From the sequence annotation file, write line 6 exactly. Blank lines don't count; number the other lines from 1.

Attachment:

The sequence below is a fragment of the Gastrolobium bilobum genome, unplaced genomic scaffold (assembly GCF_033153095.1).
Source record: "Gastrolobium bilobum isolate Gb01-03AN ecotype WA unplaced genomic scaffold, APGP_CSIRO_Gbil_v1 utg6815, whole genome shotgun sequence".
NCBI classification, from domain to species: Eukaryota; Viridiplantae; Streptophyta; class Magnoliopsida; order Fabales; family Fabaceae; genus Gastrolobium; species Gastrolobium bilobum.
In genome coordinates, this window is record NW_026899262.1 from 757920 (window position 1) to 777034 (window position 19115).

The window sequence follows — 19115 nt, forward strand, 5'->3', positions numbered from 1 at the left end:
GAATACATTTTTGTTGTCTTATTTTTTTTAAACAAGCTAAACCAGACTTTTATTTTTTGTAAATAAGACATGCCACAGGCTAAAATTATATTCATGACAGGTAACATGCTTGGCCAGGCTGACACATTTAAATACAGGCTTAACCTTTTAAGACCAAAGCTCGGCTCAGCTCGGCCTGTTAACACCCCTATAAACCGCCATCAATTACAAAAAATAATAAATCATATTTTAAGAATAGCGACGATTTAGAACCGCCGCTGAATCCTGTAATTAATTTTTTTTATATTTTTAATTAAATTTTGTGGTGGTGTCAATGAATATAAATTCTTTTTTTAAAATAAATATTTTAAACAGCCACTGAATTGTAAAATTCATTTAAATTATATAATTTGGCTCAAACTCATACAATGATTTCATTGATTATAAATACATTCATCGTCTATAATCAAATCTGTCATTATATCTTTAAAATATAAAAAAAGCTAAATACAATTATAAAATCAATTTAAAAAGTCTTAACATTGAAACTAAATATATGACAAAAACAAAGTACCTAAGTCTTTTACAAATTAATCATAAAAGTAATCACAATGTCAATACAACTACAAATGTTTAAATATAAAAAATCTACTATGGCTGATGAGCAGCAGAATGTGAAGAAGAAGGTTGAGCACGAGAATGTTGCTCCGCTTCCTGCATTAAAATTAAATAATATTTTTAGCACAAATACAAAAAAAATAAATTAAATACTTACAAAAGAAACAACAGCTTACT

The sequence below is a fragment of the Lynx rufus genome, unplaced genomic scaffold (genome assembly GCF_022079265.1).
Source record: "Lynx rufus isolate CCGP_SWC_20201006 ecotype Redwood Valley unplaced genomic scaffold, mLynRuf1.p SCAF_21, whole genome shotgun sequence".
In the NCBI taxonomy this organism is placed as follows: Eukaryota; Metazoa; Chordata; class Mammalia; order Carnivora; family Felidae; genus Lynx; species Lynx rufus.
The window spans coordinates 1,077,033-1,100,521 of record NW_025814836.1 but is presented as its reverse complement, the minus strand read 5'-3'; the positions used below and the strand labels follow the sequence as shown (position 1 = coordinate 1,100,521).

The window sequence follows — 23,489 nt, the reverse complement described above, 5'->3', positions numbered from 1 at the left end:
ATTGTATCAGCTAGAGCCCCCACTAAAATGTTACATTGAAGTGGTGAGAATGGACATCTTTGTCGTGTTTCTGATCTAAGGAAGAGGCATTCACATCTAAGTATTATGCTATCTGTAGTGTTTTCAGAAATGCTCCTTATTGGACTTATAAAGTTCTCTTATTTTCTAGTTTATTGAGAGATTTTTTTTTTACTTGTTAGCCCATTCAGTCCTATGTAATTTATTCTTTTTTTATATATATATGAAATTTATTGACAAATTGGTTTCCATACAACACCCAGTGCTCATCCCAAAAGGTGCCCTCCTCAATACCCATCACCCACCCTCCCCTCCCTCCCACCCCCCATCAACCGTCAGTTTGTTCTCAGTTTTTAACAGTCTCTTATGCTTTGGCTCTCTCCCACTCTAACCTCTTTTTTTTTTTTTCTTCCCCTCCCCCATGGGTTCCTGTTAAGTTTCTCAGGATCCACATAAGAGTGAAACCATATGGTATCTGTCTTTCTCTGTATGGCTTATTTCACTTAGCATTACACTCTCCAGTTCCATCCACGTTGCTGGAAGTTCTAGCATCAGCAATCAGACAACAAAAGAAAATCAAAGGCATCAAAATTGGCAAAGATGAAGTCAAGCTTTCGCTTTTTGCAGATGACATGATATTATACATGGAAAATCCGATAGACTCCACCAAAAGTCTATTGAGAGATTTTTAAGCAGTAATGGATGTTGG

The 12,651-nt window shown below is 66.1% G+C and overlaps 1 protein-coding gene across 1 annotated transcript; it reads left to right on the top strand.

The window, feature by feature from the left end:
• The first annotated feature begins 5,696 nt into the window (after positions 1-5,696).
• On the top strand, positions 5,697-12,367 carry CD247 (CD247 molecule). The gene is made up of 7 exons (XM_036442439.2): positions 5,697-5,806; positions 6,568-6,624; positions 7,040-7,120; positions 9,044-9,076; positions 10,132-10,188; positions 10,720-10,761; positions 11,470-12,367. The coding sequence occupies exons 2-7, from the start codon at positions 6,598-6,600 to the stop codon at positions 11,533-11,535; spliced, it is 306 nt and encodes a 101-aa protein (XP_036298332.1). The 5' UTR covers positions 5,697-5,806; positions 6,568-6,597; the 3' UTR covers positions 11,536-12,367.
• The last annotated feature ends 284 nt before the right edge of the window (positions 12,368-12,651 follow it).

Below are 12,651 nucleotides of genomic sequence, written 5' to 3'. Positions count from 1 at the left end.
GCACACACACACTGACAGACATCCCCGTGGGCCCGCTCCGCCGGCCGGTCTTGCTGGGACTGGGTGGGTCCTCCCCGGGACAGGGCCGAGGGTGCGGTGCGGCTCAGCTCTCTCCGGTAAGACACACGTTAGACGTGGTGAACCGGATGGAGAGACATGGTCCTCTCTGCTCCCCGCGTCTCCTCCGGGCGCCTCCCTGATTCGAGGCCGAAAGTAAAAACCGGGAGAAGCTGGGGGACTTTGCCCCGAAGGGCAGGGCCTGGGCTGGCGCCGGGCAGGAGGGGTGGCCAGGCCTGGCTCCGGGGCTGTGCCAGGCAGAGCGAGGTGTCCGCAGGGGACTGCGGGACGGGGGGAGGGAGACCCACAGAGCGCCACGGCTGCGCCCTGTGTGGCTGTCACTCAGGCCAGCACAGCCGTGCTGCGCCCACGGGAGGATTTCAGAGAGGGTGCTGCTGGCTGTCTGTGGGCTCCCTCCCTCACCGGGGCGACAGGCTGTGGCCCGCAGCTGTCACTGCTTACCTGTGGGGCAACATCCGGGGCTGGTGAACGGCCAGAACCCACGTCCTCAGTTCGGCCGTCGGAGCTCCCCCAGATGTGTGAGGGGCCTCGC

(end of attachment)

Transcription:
GAATACATTTTTGTTGTCTTATTTTTTTTAAACAAGCTAAACCAGACTTTTATTTTTTGTAAATAAGACATGCCACAGGCTAAAATTATATTCATGACAGGTAACATGCTTGGCCAGGCTGACACATTTAAATACAGGCTTAACCTTTTAAGACCAAAGCTCGGCTCAGCTCGGCCTGTTAACACCCCTATAAACCGCCATCAATTACAAAAAATAATAAATCATATTTTAAGAATAGCGACGATTTAGAACCGCCGCTGAATCCTGTAATTAATTTTTTTTATATTTTTAATTAAATTTTGTGGTGGTGTCAATGAATATAAATTCTTTTTTTAAAATAAATATTTTAAACAGCCACTGAATTGTAAAATTCATTTAAATTATATAATTTGGCTCAAACTCATACAATGATTTCATTGATTATAAATACATTCATCGTCTATAATCAAATCTGTCATTATATCTTTAAAATATAAAAAAAGCTAAATACAATTATAAAATCAATTTAAAAAGTCTTAACATTGAAACTAAATATATGACAAAAACAAAGTACCTAAGTCTTTTACAAATTAATCATAAAAGTAATCACAATGTCAATACAACTACAAATGTTTAAATATAAAAAATCTACTATGGCTGATGAGCAGCAGAATGTGAAGAAGAAGGTTGAGCACGAGAATGTTGCTCCGCTTCCTGCATTAAAATTAAATAATATTTTTAGCACAAATACAAAAAAAATAAATTAAATACTTACAAAAGAAACAACAGCTTACT